11. Austinrocks

    Austinrocks Member

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    so you learn a milliion licks, what the fuch good are you, a teacher should teach you much more than just a few licks, being able to play anything with anyone is where you really want to get, and its pretty hard unless you have a teacher showing you how to get there.

    and your spending time practicing, are you progressing, generally a teacher can make your practices more meaningful, working on the stuff you really need to be working on, not just the stuff you like.
     
  12. ihasnogear

    ihasnogear Member

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    A teacher is always necessary to point out the holes that the student can't see. Self study is an important part of learning anything, and ideally the teacher's role would be to push the student harder and enlighten the student beyond what he/she would normally have learned.
     
  13. MichaelX

    MichaelX Member

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    Lessons are huge imo. Finding the right teacher for you is a challenge but it is worth it. Those licklibrary DVDs are really good by the way. If you can find a teacher that can really help you with your technique then the licklibrary stuff is good to supliment your studies and build your repertoire.
     
  14. GBStratman

    GBStratman Member

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    I have taken weekly lessons for the past 3 years (I'm 44) with someone I respect both as a musician and a teacher. When I picked the guitar up 3 years ago, I had a very specific goal which I told the teacher on the first day: "I want to be able to play with other people."

    3 years later have I achieved that goal? Most definitely, and having a blast doing it. Is it because of my teacher? Hard to say. What I can say, is that he has helped me immensely with technique, especially left and right hand exercises, even stuff as basic as how to hold the pick (there are many ways, none right or wrong, some better for certain situations). He has made me aware of the importance of rhythm, and even helped with mental attitude. These are not things I would have expected to get out of lessons, but they are integral to becoming the musician I would eventually like to be.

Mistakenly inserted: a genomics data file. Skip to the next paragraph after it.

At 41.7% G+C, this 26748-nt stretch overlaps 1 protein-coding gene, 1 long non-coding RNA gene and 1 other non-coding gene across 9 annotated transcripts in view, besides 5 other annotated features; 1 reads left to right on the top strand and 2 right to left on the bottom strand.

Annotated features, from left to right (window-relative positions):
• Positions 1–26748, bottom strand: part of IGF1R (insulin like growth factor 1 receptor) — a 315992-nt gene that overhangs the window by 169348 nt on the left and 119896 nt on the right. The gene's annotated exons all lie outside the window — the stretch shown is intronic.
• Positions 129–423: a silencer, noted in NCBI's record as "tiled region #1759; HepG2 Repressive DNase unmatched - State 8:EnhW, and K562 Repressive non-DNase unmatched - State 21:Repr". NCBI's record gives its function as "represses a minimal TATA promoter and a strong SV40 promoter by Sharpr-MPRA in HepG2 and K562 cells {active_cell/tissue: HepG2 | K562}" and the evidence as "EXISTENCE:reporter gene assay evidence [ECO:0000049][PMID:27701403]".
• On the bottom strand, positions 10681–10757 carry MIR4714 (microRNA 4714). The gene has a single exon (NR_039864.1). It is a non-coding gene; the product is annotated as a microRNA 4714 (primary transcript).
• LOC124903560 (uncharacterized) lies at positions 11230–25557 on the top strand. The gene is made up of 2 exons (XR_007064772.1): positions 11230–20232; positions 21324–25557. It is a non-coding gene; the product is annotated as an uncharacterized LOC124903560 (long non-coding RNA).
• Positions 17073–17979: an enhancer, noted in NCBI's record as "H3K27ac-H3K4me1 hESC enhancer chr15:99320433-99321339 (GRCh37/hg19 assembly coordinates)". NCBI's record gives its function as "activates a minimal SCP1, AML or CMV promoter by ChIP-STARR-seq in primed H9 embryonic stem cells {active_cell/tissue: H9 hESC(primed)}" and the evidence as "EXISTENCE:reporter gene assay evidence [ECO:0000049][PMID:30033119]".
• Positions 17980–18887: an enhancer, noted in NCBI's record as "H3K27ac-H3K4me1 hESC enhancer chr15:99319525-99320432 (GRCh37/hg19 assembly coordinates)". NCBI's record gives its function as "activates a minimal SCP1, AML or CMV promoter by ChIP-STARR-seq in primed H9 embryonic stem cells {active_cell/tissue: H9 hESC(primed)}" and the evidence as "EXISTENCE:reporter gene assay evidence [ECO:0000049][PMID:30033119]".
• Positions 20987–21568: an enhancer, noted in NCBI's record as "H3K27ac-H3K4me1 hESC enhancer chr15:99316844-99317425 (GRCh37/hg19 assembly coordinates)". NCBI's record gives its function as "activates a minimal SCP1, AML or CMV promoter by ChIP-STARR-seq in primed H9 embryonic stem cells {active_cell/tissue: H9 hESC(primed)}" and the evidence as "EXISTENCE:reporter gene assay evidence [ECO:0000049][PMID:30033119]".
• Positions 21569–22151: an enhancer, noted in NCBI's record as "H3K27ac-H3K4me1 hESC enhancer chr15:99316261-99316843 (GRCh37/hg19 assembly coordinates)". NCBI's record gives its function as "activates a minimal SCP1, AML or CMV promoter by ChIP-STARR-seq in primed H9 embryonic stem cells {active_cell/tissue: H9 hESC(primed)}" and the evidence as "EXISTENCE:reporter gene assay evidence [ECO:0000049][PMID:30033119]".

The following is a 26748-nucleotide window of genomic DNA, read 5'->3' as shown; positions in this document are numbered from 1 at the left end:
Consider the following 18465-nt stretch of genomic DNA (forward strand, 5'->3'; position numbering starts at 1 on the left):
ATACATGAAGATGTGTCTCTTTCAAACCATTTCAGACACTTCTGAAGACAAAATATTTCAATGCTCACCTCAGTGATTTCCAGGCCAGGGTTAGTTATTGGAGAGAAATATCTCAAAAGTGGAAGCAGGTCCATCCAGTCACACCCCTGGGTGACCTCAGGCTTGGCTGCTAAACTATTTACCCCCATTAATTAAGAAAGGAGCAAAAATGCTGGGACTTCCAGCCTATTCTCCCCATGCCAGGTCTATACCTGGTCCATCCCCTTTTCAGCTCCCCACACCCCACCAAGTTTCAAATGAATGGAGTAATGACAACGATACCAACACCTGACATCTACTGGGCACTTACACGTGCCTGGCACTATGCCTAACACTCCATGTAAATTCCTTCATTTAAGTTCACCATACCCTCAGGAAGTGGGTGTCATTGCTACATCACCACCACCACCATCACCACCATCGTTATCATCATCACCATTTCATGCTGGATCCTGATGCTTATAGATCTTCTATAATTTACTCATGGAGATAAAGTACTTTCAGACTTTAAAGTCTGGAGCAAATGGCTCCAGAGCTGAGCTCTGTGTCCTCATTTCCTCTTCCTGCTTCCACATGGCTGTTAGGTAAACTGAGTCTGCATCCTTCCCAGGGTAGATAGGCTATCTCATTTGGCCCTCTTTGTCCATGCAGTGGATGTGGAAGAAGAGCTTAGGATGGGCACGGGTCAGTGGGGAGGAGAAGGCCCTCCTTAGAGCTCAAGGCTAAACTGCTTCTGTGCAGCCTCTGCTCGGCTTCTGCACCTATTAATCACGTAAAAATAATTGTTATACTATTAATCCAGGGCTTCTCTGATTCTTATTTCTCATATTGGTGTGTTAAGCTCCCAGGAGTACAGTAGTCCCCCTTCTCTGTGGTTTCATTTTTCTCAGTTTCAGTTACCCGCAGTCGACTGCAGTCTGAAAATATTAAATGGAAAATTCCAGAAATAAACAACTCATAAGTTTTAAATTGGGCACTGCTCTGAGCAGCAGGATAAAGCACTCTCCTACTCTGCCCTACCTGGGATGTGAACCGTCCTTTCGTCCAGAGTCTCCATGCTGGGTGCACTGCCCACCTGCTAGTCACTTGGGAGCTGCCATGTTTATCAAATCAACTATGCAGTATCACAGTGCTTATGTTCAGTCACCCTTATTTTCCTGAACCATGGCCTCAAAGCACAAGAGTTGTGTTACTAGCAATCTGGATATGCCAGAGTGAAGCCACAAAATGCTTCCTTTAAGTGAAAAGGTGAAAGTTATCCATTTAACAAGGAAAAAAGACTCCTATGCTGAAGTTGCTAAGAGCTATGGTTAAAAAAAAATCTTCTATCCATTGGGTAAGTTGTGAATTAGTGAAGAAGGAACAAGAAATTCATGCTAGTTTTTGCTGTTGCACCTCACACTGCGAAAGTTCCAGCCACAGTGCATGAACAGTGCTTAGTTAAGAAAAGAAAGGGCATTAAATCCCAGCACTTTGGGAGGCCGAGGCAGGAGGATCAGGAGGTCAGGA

I guess wouldn't recommend lessons unless you can articulate what it is you want to get out of them. Otherwise it will be frustrating for both student and teacher.
     
  15. Clifford-D

    Clifford-D Member

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    A teacher is only as good as the relating between student and teacher.

    Not all teachers are available to listen to students wants/needs.

    Not all students are availabe to recieve insruction.
     
  16. buddastrat

    buddastrat Member

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    Sure you can learn/practice on your own, but there's a jillion things you could work on, and then you could work on them the wrong way, hindering progress. Happened to me, and I wasted many, many years working on technique the wrong way. When I finally figured out the right way to do a certain thing, it took a week and I had it! A good teacher could've saved me all those hours and quite possibly avoiding some tendonitis.

    Reality is, in real life, the fairy tale ending does not always apply. A teacher sees you once a week (usually). The main things they can apply is direction and motivation. But they can only lead the horse to water.
     
  17. GovernorSilver

    GovernorSilver Member

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    Yes. My jazz guitar teacher taught me chord construction and my current pick utilization technique, which continues to be invaluable to me to this day.

    If I have 1-2 hrs available in my day for guitar practice, I would not use it on websites such as the one you referenced. Instead, I would use the majority of that time on learning and mastering songs, especially the timing. Even for technical practice, I now prefer to use real music (eg. Bach pieces or even just excerpts, jazz melody lines, etc.) instead of mindless scale/arp exercises.
     
  18. jzucker

    jzucker Supporting Member

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    Anyone see the irony in posting about teacher in a chat forum?
     
  19. mrodrigues

    mrodrigues Member

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    If you want to just learn licks and regurgitate lines we've all head before, sure.

    If everything could be learned from a textbook (or a website etc) there would be no universities in the world.